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This is a place to share knowledge related to 1/12th scale racing. It is not to be used for conversations.

KITS:
Click links to go to manufacturer product page. If any are missing please add them!

TIRES:
Pre-mounted tires readily available in the US:
Pre-mounted tires readily available in the Europe:
  • Hot Race ??

Gluing your own donuts:
https://www.youtube.com/watch?v=hm7z1rz-74s - Special thanks to Edward Pickering!
Truing tires:
https://www.youtube.com/watch?v=8wqHOLWq6Uc - Special thanks to Edward Pickering!

The following information came from HERE, with some editing and information added. Thanks Christian!

THIS MAY NEED UPDATING FOR THE NEW BLACK CRC CARPET

Brands:
BSR, CRC, Jaco:
Pro One is no longer selling to the public, but it and the brands above are all mounted by BSR and use the same foam. The nomenclature of the BSR vs Jaco/CRC is a little different in a few instances but is otherwise the same. The BSR foam consists of three families, and can be identifed as synthetics, naturals, and blends.

Synthetics - The old school, light weight, easy to true "dry feeling" tires. These include tires like CRC/Jaco Yellow (BSR White), Black, Gray, etc. These tires offer the highest wear rate and lowest grip. Many racers continue to use these nder high bite conditions.

Naturals - These tires are usually the best alternative for low bite and asphalt. They include Pink, Magenta, Double Pink, Lilac (BSR Team Purple), Purple, and other tires. These tires provide a ton of grip, but tend to get sticky in high bite conditions. This rubber does not wear as easily, and the cars will pick up gunk and fibers from the carpet under most high bite conditions. This is especially bad if the humidity is high.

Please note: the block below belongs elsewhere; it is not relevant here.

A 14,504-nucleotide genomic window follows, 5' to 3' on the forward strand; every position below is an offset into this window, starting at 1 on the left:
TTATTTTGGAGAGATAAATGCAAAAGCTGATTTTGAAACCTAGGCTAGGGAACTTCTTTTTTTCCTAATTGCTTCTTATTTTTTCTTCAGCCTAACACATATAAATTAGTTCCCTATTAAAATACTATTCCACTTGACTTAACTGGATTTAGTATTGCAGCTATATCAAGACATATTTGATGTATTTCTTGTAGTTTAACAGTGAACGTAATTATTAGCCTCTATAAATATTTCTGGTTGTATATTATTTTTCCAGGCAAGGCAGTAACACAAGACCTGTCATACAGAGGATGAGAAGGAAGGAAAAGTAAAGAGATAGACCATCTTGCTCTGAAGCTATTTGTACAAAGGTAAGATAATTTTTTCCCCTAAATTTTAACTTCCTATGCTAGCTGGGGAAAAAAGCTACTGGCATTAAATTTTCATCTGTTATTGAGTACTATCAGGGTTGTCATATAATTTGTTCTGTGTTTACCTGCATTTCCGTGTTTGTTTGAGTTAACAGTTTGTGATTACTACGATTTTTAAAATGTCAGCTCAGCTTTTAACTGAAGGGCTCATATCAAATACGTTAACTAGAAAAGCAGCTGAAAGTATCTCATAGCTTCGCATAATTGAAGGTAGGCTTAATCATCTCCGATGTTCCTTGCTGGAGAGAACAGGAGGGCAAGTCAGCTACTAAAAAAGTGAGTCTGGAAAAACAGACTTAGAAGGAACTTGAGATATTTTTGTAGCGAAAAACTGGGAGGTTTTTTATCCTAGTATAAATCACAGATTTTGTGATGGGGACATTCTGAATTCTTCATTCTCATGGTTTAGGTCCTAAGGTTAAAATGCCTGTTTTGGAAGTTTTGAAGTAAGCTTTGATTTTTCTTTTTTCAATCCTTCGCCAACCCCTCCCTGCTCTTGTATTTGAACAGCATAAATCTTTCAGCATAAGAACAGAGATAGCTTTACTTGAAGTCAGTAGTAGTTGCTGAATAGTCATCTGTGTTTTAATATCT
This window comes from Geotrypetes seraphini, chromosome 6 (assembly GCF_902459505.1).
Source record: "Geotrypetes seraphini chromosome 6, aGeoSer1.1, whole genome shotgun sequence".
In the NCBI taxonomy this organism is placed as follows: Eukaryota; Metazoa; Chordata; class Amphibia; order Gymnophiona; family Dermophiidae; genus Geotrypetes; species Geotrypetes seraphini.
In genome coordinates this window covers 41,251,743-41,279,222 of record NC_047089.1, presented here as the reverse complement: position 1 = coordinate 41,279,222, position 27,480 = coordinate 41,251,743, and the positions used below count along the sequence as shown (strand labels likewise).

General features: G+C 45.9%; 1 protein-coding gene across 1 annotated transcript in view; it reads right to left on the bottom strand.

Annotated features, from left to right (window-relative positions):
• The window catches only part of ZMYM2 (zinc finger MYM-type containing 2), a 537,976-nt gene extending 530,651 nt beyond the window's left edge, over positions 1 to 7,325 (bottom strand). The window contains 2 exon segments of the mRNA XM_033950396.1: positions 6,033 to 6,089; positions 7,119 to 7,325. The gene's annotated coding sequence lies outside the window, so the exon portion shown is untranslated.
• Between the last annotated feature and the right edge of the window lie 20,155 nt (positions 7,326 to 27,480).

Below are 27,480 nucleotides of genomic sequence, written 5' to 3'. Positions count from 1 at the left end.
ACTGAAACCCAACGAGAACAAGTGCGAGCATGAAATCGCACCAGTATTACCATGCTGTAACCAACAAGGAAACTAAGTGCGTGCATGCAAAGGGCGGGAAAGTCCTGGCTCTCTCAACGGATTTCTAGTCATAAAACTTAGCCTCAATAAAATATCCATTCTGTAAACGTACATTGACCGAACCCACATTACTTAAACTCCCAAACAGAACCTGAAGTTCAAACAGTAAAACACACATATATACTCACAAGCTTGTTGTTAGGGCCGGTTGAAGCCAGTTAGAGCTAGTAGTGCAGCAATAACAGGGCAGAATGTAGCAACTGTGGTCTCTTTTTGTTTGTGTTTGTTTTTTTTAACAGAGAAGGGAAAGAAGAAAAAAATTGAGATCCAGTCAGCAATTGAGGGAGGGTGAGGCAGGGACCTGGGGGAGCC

Blends - These are the tires most people run today. They were initially called "JFT foam" by some, as it was believed that the tires were the same as the JFT tires. We can divide the blends further into two groups: high rubber and low rubber content. The high rubber would be the new rear Orange and Red from the BSR family, and the low rubber would be the Green and Blue varieties. When, asked about the difference, John Foister from BSR Tires said they came from the same "family" of foam, but they offered different grip. According to John, the Green/Blue has more bite than Orange/Red, but from track testing Oranges offer more bite than Green (being equivalent to in hardness) when the grip is high and absolutely no grip when it is lower. The Orange foam has a denser pore structure and the tire is not as prone to chunking. It is also important to note is that BSR Blue rears are not the same as the BSR Blue fronts!

JFT: